by Kim Pillow
This past Father’s Day, of all days, I lost my father. I felt cheated; selfishly thinking to myself that I was robbed of any emotion other than mourning on any subsequent Father’s Day.
I am a Daddy’s girl, and to this day I can remember the road trip that solidified this. My dad’s dad had died. My mom was unable to attend the funeral in Warren, Arkansas because she was expecting my baby brother, Tom, and was on bed rest. My younger brother, Brad, was only 5 years old-- too young to sit still at the funeral. So, it was just me and my dad. Our first trip with just us; it was a kind of adventure for me.
Since I was only 10 years old, details about the trip have faded, but not a single emotion has been lost from my memory. As we started off in Daddy’s car, he referred
to us as the “Dynamic Duo”. From here on, this became the nickname that always described our relationship. I remember hearing daddy deliver the eulogy at the funeral home. I can still hear Daddy describing his dad as a fix-it man, and how his fondest memories were of him and his dad playing golf together. I can also see him getting emotional as he spoke of their past estranged relationship. I cried as I saw him cry. Afterwards, we continued to Mobile, Alabama for the burial. A much smaller crowd, all of which were strangers to me, that made the trip. I can still hear my dad reading from Revelation 21:1-6. I saw my dad as a grieving son. As I said before, this trip kicked off an extremely close father-daughter relationship.
Here are some of the things I miss most from the other half of the “Dynamic Duo”:
To say my dad loved sports was an understatement. He loved all sports, and particularly loved baseball and golf. That being said, Daddy translated this love for sports into his own life: he was a constant coach. He was never lacking for words of encouragement and advice. He was always trying to make me better. He was tough. He hated excuses. He was driven and knew that one would get better with practice. He was curious about all kinds of subjects. He was well read and absorbed several books each week. He was always striving to improve. He enjoyed a challenge. As Denise Richardson said a few years ago, “you don’t just meet Bill, you experience Bill!” His words always were pushing me to push for more and reach a goal. Attached is a video that showcases his coaching nature. Watch as he encourages a 2 year-old Kim Humbarger to blow out the candles on my cake. This would indicate the future of our relationship, always encouraging me with my timid nature to go forward. He believed in me.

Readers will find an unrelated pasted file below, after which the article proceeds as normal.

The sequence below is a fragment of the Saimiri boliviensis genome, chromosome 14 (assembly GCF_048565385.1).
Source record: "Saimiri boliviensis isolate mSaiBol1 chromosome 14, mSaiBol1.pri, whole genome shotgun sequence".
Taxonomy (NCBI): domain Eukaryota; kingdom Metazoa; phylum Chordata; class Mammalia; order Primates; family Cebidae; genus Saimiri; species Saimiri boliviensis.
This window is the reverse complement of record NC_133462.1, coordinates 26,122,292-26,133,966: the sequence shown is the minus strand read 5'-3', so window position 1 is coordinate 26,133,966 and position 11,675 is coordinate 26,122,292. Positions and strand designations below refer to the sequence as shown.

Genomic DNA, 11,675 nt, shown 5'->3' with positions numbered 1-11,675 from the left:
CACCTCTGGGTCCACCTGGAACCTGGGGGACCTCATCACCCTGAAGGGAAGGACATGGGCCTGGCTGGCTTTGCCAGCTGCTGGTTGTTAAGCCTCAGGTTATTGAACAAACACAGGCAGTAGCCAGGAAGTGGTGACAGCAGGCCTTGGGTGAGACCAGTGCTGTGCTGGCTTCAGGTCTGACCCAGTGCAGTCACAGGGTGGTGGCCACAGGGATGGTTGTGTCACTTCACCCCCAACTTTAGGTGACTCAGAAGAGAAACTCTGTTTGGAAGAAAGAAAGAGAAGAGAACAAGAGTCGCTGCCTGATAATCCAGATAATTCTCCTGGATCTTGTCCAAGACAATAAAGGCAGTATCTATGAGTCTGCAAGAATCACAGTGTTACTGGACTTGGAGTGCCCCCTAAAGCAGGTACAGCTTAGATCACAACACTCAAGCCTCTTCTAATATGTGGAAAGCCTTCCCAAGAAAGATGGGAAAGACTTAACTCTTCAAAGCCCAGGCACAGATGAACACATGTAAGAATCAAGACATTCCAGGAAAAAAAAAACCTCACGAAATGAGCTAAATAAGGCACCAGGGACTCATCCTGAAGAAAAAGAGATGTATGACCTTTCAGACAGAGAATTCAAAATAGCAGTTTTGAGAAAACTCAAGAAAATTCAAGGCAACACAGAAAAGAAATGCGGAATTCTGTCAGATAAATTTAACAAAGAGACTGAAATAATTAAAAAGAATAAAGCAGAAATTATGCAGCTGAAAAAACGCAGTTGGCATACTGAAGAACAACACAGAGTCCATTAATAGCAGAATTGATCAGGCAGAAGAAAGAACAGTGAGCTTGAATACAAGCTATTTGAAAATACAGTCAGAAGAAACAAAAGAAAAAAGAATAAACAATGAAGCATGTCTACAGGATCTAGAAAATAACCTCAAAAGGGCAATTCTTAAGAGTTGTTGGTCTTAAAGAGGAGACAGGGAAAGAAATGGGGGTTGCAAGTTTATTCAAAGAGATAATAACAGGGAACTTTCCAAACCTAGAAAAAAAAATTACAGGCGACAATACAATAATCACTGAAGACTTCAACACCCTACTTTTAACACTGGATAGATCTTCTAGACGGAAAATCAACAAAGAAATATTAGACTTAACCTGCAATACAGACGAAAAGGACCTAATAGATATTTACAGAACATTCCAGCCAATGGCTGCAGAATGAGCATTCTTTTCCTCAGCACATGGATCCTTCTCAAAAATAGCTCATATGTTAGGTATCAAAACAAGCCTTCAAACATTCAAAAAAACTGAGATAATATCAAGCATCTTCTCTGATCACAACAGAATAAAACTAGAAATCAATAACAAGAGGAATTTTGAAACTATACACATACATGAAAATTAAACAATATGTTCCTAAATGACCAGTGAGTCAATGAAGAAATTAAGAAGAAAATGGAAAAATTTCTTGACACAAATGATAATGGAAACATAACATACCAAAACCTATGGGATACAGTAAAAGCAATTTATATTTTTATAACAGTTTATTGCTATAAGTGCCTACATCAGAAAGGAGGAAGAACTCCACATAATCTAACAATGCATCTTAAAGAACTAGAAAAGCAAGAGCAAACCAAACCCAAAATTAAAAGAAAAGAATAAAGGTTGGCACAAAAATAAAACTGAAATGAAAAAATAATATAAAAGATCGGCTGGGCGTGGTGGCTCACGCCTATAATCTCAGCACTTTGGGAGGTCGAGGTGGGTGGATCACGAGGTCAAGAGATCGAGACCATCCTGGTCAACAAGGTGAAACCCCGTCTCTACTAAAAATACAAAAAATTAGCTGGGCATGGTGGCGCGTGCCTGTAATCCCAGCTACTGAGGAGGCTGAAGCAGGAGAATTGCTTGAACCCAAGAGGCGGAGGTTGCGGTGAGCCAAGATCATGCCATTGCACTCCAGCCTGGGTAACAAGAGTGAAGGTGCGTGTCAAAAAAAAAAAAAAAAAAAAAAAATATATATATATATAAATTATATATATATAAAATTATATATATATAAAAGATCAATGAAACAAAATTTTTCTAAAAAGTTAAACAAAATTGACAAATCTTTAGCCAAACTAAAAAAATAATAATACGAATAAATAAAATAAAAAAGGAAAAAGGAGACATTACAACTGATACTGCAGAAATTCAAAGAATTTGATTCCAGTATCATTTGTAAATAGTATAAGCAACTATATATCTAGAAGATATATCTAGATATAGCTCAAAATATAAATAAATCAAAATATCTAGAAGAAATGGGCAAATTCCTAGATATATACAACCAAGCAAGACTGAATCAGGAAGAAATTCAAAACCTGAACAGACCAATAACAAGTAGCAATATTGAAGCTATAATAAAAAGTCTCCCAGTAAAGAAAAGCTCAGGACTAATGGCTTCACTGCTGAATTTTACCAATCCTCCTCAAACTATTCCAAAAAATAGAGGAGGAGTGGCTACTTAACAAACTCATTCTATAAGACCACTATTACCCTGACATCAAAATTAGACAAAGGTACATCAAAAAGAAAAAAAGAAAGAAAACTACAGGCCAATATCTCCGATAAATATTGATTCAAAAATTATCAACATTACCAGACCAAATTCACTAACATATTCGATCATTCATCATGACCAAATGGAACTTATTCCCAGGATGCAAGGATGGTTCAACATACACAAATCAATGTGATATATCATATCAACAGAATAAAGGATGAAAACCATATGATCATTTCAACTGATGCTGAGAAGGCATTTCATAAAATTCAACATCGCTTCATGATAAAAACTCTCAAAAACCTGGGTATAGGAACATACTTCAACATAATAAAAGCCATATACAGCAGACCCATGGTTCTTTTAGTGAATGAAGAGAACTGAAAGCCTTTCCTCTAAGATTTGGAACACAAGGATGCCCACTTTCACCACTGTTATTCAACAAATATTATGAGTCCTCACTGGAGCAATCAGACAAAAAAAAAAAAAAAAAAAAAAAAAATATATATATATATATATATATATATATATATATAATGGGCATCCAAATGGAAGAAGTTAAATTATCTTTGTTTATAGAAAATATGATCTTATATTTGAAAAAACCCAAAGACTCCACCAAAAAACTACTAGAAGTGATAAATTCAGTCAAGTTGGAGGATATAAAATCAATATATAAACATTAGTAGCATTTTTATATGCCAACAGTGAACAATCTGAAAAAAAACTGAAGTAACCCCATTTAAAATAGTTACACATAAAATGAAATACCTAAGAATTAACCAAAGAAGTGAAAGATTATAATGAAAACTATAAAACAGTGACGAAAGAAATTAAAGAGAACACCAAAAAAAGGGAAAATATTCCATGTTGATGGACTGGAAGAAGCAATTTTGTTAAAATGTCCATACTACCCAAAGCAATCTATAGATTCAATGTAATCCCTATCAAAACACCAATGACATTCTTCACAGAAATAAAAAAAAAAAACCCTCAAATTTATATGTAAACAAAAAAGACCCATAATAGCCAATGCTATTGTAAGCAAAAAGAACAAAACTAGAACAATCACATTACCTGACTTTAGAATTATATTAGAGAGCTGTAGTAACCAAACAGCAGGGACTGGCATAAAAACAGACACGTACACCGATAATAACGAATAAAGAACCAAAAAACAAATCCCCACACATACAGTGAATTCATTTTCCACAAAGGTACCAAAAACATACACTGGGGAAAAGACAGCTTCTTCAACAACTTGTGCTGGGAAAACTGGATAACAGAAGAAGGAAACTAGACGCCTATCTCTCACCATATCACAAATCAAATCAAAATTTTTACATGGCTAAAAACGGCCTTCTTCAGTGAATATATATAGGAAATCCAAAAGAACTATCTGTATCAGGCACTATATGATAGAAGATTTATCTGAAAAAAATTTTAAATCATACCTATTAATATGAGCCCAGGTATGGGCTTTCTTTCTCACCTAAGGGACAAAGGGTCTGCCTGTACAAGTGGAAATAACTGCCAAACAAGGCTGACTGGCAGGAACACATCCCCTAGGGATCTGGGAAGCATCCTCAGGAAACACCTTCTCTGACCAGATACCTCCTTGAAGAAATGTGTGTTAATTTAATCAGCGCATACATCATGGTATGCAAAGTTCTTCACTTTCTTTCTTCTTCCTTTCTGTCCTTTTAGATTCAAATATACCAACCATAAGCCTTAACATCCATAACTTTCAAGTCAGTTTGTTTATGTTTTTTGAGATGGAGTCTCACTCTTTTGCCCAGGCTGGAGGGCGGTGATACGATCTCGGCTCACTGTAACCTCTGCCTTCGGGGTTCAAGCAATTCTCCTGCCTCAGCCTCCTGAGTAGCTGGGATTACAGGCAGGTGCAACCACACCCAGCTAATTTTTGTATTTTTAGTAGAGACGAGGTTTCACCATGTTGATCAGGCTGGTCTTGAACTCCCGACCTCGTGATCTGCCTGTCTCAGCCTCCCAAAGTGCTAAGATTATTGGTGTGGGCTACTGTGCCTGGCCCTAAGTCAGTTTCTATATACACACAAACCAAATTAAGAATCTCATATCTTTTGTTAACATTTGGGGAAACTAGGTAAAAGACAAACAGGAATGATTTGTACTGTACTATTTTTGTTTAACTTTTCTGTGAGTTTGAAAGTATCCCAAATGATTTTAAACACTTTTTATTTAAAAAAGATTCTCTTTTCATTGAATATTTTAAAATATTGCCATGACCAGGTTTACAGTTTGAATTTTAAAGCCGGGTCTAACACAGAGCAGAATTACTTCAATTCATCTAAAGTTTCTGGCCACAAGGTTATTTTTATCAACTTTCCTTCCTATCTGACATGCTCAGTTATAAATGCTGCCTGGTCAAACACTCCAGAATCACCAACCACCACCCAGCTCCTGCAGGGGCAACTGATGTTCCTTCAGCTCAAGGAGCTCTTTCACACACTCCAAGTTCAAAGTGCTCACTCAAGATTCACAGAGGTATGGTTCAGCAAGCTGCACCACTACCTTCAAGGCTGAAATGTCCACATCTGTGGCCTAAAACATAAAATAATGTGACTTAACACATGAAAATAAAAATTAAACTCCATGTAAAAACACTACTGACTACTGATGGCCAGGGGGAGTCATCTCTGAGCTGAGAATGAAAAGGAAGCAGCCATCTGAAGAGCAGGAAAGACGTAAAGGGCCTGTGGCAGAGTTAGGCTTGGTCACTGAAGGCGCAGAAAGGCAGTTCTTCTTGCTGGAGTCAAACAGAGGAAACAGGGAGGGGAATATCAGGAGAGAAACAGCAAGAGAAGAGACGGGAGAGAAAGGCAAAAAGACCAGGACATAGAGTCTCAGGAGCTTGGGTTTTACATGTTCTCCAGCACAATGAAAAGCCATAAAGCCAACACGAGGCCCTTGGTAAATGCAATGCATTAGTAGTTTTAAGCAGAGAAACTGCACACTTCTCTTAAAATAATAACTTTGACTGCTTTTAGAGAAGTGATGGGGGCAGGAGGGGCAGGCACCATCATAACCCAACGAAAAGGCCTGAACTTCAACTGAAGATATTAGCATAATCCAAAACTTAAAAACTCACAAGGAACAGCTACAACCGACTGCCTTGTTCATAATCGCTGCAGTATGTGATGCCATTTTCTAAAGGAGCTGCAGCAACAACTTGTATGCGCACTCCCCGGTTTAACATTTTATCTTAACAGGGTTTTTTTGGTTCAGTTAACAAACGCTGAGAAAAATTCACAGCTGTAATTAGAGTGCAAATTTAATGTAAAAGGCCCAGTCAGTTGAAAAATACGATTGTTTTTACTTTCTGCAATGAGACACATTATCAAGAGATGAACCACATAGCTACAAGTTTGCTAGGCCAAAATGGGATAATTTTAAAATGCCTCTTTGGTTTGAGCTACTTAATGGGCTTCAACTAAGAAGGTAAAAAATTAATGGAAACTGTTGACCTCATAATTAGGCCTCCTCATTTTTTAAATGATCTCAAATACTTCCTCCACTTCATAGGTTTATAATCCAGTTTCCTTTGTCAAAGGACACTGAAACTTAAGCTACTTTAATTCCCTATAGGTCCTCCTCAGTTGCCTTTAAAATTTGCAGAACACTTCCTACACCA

Secondly, I will miss our conversations, and this may be what I miss most. He was so involved; he knew everything going on in my life, and was genuinely interested in the smallest details. He loved a family meeting, always giving us sermonettes. It was during my teenage years when I realized Bill really was in my corner. He was always there to listen to what was going on no matter how big or small. As a result, I did not want to disappoint him.
Lastly, and most important, my dad made sure that I was raised in a Christian household. We were not a perfect family by any means, but he taught me that grace was an unmerited favor, and mercy is the absence of getting what you deserve. He always told me to have an eternal perspective. As he often said, “This won’t mean a hill of beans in light of eternity!”
While preparing for the funeral several weeks ago, I shared with my dad’s pastor, Duncan Hoopes, the notes from my dad’s speech I heard in Warren, Arkansas 38 years prior. The transcript had been in a filing cabinet of mine as a keepsake. It was special to read his words. He confessed his sin of being stubborn with his father and spoke of regrets of things in his past. He also said he had given his life to Christ at the age of 26. He kept repeating, “I want my children to know...” “I want my children to know...” Daddy, we know. I love you.
3 John 1:4 says “I have no greater joy than to hear that my children walk in truth.”
As I said in my closing remarks at daddy’s funeral, it ended up being so fitting that Daddy would die on Father’s Day because he is now at rest and at peace with His Heavenly Father.
Thank you Daddy for all your coaching, deep conversations and most of all teaching me about the unconditional love of Christ! I love you and am so proud to have the title of your daughter.